Instructions

Test suite

Solution

Use the Sieve of Eratosthenes to find all the primes from 2 up to a given number.

The Sieve of Eratosthenes is a simple, ancient algorithm for finding all prime numbers up to any given limit. It does so by iteratively marking as composite (i.e. not prime) the multiples of each prime, starting with the multiples of 2.

Create your range, starting at two and continuing up to and including the given limit. (i.e. [2, limit])

The algorithm consists of repeating the following over and over:

- take the next available unmarked number in your list (it is prime)
- mark all the multiples of that number (they are not prime)

Repeat until you have processed each number in your range.

When the algorithm terminates, all the numbers in the list that have not been marked are prime.

The wikipedia article has a useful graphic that explains the algorithm: https://en.wikipedia.org/wiki/Sieve_of_Eratosthenes

Notice that this is a very specific algorithm, and the tests don't check that you've implemented the algorithm, only that you've come up with the correct list of primes.

To run the tests, run the command `busted`

from within the exercise directory.

For more detailed information about the Lua track, including how to get help if you're having trouble, please visit the exercism.io Lua language page.

Sieve of Eratosthenes at Wikipedia http://en.wikipedia.org/wiki/Sieve_of_Eratosthenes

It's possible to submit an incomplete solution so you can see how others have completed the exercise.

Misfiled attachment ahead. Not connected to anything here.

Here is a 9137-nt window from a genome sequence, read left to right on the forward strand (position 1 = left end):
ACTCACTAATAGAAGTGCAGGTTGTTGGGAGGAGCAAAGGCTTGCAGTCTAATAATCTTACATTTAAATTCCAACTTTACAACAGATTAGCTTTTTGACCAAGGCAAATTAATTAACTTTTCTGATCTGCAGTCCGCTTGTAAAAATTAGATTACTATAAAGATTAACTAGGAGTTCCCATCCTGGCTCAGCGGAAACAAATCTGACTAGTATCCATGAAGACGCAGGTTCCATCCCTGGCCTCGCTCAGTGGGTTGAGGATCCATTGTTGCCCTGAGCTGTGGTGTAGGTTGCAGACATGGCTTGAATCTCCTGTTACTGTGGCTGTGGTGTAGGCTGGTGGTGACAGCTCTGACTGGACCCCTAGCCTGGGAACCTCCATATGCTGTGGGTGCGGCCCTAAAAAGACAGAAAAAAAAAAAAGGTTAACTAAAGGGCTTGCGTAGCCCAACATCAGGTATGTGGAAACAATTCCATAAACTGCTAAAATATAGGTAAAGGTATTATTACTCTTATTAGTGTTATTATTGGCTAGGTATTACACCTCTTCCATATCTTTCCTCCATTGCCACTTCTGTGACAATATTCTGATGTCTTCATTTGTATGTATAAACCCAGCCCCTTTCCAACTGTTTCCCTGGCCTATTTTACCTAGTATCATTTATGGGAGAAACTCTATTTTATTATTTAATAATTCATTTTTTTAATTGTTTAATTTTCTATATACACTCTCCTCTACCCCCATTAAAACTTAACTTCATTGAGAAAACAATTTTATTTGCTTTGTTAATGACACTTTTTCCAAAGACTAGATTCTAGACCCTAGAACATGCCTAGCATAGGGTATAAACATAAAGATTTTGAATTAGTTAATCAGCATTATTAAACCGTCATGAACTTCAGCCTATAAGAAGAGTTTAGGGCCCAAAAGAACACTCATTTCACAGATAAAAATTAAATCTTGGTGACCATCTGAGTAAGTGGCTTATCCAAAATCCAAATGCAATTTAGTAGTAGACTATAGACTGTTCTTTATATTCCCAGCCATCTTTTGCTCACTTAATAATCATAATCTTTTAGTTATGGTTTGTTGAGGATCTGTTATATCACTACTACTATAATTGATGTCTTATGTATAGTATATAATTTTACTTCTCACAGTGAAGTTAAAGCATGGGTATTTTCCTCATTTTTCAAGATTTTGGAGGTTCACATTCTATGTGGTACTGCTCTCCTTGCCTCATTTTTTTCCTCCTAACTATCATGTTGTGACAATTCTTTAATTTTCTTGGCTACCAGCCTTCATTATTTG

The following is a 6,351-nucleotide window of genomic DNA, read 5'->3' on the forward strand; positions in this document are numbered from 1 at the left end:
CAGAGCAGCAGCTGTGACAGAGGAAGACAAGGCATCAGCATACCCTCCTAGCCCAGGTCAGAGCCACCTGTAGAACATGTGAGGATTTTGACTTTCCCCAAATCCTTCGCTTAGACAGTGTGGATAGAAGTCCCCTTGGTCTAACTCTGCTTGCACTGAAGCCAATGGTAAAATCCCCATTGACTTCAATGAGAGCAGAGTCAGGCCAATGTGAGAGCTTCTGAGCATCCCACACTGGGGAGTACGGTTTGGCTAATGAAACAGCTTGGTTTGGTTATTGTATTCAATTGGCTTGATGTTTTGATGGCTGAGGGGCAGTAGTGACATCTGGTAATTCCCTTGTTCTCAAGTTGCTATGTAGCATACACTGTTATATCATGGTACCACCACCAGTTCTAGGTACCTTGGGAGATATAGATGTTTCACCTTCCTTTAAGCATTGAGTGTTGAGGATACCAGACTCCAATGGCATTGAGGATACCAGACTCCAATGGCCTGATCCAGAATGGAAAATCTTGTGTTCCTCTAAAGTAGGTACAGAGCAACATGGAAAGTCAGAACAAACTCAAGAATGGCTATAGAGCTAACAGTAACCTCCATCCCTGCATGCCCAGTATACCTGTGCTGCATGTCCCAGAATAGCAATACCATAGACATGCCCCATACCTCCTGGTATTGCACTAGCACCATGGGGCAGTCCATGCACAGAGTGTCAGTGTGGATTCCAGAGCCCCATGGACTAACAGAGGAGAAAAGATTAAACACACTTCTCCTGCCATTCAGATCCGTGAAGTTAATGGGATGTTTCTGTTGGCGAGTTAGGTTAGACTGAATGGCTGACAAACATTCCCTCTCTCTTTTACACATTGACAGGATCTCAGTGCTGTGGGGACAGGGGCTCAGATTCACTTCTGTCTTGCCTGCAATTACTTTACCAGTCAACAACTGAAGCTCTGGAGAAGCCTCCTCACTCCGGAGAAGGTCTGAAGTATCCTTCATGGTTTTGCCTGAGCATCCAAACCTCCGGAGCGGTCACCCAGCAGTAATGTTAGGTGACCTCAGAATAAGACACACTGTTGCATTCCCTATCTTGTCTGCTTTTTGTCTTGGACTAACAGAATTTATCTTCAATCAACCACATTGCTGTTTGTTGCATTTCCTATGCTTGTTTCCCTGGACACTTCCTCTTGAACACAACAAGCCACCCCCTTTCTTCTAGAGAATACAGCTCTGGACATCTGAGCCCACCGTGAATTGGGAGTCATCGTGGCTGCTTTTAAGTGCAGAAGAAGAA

```
local sieve = require('sieve')
describe('sieve', function()
local select = select or function(n, ...)
return table.pack(...)[n]
end
local function primes_from(co)
local primes = {}
while true do
local _, prime = coroutine.resume(co)
if prime == nil then return primes end
table.insert(primes, prime)
end
end
it('should return a coroutine that generates primes', function()
local co = sieve(9)
assert.equal(2, select(2, coroutine.resume(co)))
assert.equal(3, select(2, coroutine.resume(co)))
assert.equal(5, select(2, coroutine.resume(co)))
assert.equal(7, select(2, coroutine.resume(co)))
assert.is_nil(select(2, coroutine.resume(co)))
end)
it('should find primes up to 10', function()
assert.same({ 2, 3, 5, 7 }, primes_from(sieve(10)))
end)
it('should find primes up to 1000', function()
assert.same(
{ 2, 3, 5, 7, 11, 13, 17, 19, 23, 29, 31, 37, 41, 43, 47, 53, 59, 61, 67, 71, 73, 79, 83, 89, 97, 101, 103, 107, 109, 113, 127, 131, 137, 139, 149, 151, 157, 163, 167, 173, 179, 181, 191, 193, 197, 199, 211, 223, 227, 229, 233, 239, 241, 251, 257, 263, 269, 271, 277, 281, 283, 293, 307, 311, 313, 317, 331, 337, 347, 349, 353, 359, 367, 373, 379, 383, 389, 397, 401, 409, 419, 421, 431, 433, 439, 443, 449, 457, 461, 463, 467, 479, 487, 491, 499, 503, 509, 521, 523, 541, 547, 557, 563, 569, 571, 577, 587, 593, 599, 601, 607, 613, 617, 619, 631, 641, 643, 647, 653, 659, 661, 673, 677, 683, 691, 701, 709, 719, 727, 733, 739, 743, 751, 757, 761, 769, 773, 787, 797, 809, 811, 821, 823, 827, 829, 839, 853, 857, 859, 863, 877, 881, 883, 887, 907, 911, 919, 929, 937, 941, 947, 953, 967, 971, 977, 983, 991, 997 },
primes_from(sieve(1000))
)
end)
it('should include the limit if it is prime', function()
assert.same({ 2, 3, 5, 7, 11, 13 }, primes_from(sieve(13)))
end)
it('should find the first prime', function()
assert.same({ 2 }, primes_from(sieve(2)))
end)
it('should not find any primes under 2', function()
assert.same({}, primes_from(sieve(1)))
end)
end)
```

```
local function sieve(limit)
return coroutine.create(function()
local composite = {}
for i = 2, limit do
if not composite[i] then
coroutine.yield(i)
end
for j = i*i, limit, i do
composite[j] = true
end
end
end)
end
return sieve
```

A huge amount can be learned from reading other people’s code. This is why we wanted to give exercism users the option of making their solutions public.

Here are some questions to help you reflect on this solution and learn the most from it.

- What compromises have been made?
- Are there new concepts here that you could read more about to improve your understanding?

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